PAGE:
Something I see all the time is people sighing/complaining/fretting because their RSVP date has come and gone, yet only 50 of the 200 people invited have RSVPed at all.
From the get-go, my partner, Clay, and I knew we had to avoid these kind of shenanigans happening, what with the timing of our wedding being that I'm a student and our wedding is so close to graduation. And because we know our family and friends, and it was totally going to happen.
Thankfully, I work with literary magazines around my campus, and they have a brilliant strategy about submissions: TWO DEADLINES.
Here's how it works…
- They send out the official announcement: “Hey! We're open for submissions! Email your stuff HERE by THIS DATE.”
- Then when that date is around the corner, they do a second announcement: “Hey, we're extending our deadline to THIS DATE TWO WEEKS LATER!”
Clay and I agreed that we should apply this to our RSVP attitude, based on a couple of factors including that our wedding is on a Monday and it could take more time for people to know if they can attend a Monday wedding, and we know our family and friends can be a tad absent-minded. We decided on a date that would be perfect and a supreme miracle if everybody actually RSVPed by. Then we decided on the date we would absolutely need to have all RSVPs by — no ifs, ands or oops I forgots. We didn't tell anybody about this date, and agreed that if people really didn't RSVP by the first date, we'd gently nudge people to do so and give them the second date as their new deadline.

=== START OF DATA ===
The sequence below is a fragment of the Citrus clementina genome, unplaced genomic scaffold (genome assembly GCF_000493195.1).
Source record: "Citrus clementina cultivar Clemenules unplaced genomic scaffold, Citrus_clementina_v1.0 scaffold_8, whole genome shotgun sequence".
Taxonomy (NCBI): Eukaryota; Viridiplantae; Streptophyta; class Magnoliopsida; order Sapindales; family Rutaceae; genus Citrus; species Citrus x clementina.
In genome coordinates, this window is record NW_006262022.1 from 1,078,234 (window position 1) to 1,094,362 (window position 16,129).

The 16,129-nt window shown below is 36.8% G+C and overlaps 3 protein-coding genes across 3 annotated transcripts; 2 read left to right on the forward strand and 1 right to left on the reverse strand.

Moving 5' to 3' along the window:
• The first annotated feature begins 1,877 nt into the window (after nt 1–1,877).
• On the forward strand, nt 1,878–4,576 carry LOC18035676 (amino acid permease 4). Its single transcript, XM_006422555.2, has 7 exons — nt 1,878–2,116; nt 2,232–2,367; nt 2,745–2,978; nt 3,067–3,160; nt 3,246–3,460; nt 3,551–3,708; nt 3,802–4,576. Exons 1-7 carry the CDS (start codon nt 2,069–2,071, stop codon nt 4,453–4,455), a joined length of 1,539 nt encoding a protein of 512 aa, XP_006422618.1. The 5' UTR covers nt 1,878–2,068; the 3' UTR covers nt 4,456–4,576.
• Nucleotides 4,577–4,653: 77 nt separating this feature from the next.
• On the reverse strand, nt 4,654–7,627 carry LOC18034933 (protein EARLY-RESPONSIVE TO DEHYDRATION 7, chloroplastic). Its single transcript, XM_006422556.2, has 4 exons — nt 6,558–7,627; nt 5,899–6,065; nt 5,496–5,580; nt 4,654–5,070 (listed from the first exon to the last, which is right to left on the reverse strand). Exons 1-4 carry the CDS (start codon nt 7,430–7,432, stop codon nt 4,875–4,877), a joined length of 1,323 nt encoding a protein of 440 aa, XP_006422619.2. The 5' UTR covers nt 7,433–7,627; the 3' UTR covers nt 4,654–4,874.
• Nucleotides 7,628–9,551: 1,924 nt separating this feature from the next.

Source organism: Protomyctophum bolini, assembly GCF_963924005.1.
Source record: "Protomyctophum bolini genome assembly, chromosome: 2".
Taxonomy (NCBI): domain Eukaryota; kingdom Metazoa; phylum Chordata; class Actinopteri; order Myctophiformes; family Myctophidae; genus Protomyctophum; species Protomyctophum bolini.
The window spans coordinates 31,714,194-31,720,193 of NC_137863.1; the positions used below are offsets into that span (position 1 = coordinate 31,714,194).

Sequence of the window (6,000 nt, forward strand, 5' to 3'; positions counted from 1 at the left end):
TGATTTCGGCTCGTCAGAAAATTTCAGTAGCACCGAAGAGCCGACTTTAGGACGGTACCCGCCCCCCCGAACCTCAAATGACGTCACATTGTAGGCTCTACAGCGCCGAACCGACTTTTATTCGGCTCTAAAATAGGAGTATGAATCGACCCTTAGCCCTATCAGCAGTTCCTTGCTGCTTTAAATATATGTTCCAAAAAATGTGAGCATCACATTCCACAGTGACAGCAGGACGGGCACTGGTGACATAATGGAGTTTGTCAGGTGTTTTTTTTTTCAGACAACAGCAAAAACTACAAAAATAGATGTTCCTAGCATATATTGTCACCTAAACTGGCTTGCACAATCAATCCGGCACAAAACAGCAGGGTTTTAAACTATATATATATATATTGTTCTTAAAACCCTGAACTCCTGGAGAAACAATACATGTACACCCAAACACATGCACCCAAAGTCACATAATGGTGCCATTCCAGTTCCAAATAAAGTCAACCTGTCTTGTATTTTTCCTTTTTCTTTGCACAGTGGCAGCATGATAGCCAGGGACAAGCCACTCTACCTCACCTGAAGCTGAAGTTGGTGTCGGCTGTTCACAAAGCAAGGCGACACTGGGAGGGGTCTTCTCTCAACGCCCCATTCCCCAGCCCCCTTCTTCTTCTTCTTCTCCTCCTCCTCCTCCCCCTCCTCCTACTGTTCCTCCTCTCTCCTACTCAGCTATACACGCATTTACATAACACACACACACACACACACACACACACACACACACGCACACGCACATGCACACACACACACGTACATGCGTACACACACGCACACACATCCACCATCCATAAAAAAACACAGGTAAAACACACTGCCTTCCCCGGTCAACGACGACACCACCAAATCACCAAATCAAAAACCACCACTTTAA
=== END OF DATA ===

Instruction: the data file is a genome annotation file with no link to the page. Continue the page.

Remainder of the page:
Well, our RSVP date just passed and, SHOCKER, we're short a lot of RSVPs. So we started our little reminder campaign; did a Facebook status, told a few folks in person, and posted it all on our wedsite. It's working beautifully…
People are apologetic and getting us our RSVPs good and timely. And, best of all, Clay and I aren't stressed about how little response we've gotten. We prepped for it, and when that second date rolls by we'll also be fine because we gave everybody plenty of time and notice and now it's on them if they didn't RSVP either way.
Admittedly, this may not work for everybody. We invited a total of maybe 60 people, and the event is really informal. We don't have vendors to notify for table numbers or anything: the worst that will happen if somebody shows up sans RSVPing is that somebody won't get one of the cool favors we're making.
But, I found it a really good way to not be stressed about having to ask for RSVPs: if the deadline is later you don't have worry (yet) about the numbers, and your invited feel better that they still get to say yes or no, and aren't totally putting you out.